To this we may add, that the world is never sunk into such a state of degeneracy, but they pay a natural veneratiou to men of virtue; and rejoice to see themselves conducted by those, who act under the awe of a Supreme Being, and who think themselves accountable, for all their proceedings, to the great Judge and Superintendent of human affairs,
Those of our fellow subjects, who are sensible of the happiness they enjoy in his majesty's accession to the throne, are obligéd, by all the duties of gratitude, to adore that Providence which has so signally interposed in our behalf, by clearing a way to the Protestant succession through such difficulties as seemed insuperable; by detecting the conspiracies which have been formed against it; and, by many wonderful events, weakening the hands, and baffling the attempts, of all his majesty's enemies, both foreign and domestic.
The party, who distinguish themselves by their zeal for the present establisment, should be careful, in a particular manner, to discover, in their whole conduct, such a reverence for religion, as may show how groundless that reproach is which is cast upon them by their enemies, of being averse to our national worship. While others engross to themselves the name of the church, and, in a manner, excommunicate the best part of their fellow subjects; let us show ourselves the genuine sons of it, by practising the doctrines which it teaches. The advantage will be visibly on our side, if we stick to its essentials; while they triumph in that empty denomination which they bestow upon themselves. Too many of them are already dipped in the guilt of perjury and sedition; and as we remain unblemished in these particulars, let us endeavour to excel them in all the other parts of religion, and we shall quickly find, that a regular morality is, in its own nature, more popular, as well as more meritorious, than an intemperate zeal.
We have likewise, in the present times of confusion and disorder, an opportunity of showing our abhorrence of several principles which have been ascribed to us by the malice of our enemies. A disaffection to kings and kingly government, with a proneness to rebellion, have been often very unjustly charged on that party which goes by the name of Whigs. Our steady and continued adherence to his majesty and the present happy settlement, will the most effectually confute this calumny. Our adversaries, who know very well how odious commonwealth principles are to the English nation, have inverted the very sense of words and things, rather than not continue to brand us with this imaginary guilt: for with some of these men, at present, loyalty to our king is republicanism, and rebellion passive obedience.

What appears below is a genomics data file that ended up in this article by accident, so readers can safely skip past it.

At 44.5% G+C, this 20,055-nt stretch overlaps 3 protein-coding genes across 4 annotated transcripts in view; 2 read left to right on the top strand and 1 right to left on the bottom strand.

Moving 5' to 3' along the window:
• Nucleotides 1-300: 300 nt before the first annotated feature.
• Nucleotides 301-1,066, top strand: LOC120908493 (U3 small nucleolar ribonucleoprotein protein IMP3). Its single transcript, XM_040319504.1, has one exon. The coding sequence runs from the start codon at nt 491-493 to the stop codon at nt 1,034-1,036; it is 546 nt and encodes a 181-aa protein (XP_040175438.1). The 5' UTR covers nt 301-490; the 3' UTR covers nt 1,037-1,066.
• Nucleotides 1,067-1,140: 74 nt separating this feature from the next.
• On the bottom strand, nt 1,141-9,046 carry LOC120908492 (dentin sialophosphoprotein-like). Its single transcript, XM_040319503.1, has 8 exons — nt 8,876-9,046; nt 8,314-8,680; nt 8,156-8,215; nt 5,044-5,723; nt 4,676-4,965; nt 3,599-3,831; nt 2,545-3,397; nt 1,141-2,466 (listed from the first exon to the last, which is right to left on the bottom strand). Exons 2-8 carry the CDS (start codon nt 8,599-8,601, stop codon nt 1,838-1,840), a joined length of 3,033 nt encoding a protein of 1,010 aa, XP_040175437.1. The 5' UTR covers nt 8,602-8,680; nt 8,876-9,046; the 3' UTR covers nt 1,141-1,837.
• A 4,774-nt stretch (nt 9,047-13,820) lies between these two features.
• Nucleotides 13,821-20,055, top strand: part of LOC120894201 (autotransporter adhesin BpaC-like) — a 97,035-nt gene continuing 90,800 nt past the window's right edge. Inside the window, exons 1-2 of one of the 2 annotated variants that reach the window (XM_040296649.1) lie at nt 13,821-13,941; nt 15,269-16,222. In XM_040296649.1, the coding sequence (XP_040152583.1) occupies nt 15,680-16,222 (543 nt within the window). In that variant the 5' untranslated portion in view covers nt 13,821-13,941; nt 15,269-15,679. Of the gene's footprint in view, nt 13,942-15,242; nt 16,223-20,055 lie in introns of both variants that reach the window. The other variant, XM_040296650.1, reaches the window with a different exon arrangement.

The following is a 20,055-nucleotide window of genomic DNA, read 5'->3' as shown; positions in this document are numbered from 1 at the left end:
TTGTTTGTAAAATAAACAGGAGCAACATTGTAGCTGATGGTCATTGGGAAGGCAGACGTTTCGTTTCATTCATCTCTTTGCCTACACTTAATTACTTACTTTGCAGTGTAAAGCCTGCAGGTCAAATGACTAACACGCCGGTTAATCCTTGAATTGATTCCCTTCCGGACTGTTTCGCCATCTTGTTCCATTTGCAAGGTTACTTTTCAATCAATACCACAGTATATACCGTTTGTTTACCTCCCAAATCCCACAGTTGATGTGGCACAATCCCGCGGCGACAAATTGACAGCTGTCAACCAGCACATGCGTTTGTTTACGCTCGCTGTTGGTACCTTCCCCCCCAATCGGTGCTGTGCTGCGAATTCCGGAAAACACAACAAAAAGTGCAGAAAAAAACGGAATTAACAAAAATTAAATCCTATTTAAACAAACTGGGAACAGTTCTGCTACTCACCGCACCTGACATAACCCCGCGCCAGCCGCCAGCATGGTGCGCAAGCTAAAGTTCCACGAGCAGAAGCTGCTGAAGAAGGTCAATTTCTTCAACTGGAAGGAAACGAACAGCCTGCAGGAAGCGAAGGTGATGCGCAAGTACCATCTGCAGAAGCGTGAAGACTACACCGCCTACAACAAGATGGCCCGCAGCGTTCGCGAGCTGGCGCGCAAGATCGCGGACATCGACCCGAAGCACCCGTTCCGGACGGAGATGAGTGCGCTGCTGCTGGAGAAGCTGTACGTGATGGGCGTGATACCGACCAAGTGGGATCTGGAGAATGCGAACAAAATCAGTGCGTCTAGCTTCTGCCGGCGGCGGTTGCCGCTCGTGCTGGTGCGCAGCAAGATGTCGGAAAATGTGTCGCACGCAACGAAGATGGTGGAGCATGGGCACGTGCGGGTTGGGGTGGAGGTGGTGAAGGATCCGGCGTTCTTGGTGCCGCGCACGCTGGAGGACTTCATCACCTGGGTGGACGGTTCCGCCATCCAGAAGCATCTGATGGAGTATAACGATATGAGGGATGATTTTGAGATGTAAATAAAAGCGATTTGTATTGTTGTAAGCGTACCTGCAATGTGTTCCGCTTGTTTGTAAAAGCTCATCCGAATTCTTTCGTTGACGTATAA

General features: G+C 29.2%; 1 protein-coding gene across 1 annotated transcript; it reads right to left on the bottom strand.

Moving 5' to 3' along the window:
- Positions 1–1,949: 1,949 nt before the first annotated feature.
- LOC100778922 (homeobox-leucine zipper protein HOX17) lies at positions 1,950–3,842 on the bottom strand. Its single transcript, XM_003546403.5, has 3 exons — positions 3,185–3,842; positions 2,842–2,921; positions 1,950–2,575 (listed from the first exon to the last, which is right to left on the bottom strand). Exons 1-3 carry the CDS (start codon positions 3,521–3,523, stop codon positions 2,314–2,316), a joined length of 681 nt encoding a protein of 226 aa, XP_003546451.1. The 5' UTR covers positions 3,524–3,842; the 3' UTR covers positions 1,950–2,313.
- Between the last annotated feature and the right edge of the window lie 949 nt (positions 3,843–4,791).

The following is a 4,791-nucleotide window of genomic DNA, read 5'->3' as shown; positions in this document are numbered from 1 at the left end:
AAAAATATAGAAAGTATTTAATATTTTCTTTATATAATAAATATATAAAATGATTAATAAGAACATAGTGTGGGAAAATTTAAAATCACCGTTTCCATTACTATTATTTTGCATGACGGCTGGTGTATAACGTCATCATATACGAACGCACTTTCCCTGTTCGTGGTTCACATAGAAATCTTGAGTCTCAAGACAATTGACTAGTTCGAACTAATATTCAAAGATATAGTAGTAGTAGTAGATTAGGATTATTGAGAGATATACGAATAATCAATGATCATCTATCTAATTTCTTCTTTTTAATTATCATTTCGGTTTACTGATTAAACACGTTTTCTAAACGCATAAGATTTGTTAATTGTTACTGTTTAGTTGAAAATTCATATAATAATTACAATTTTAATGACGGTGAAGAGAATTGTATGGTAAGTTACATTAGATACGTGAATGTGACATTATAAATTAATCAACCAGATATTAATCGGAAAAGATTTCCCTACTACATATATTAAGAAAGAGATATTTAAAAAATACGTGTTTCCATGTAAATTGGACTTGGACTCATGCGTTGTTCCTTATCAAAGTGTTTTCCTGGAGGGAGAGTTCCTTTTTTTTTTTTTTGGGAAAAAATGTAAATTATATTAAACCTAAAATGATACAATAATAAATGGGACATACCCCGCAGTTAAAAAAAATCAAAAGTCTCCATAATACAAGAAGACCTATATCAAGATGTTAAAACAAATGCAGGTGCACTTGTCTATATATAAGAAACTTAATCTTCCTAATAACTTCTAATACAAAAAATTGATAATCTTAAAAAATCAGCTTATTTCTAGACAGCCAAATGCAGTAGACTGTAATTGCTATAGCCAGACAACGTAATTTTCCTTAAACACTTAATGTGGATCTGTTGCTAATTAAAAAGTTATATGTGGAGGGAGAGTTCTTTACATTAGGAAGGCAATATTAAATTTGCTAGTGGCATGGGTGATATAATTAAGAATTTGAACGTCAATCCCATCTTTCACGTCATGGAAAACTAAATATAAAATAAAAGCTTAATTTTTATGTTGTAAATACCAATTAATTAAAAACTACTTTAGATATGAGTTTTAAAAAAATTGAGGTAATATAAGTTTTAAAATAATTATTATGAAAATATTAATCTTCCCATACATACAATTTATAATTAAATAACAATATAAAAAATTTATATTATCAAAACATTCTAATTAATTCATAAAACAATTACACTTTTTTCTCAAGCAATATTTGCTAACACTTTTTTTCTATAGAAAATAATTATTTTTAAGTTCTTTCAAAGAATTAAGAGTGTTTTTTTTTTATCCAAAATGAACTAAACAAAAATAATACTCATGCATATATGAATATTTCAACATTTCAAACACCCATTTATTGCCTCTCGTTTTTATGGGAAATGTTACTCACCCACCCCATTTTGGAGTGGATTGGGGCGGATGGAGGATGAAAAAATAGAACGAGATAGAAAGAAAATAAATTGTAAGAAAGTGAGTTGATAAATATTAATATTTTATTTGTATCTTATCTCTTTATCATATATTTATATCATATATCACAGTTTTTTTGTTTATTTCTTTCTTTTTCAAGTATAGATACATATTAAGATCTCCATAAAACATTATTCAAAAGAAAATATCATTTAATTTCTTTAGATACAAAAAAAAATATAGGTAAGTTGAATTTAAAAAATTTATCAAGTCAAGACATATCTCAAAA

It has been an old objection to the principles of the Whigs, that several of their leaders, who have been zealous for redressing the grievances of government, have not behaved themselves better than the Tories in domestic scenes of life; but, at the same time, have been public patriots and private oppressors. This objection, were it true, has no weight in it, since the misbehaviour of particular persons does not at all affect their cause, and since a man may act laudably, in some respects, who does not so in others. However, it were to be wished, that men would not give occasion even to such invectives; but, at the same time, they consult the happiness of the whole, that they would promote it to their utmost in all their private dealings among those who lie more immediately within their influence. In the mean while I must observe, that this reproach, which may be often met with both in print and conversation, tends, in reality, to the honour of the Whigs, as it supposes that a greater regard to justice and humanity is to be expected from them, than from those of the opposite party: and, it is certain, we cannot better recommend our principles, than by such actions as are their natural and genuine fruits.
Were we thus careful to guard ourselves, in a particular manner, against these groundless imputations of our enemies, and to rise above them as much in our morality as in our politics, our cause would be always as flourishing as it is just. It is certain, that our notions have a more natural tendency to such a practice,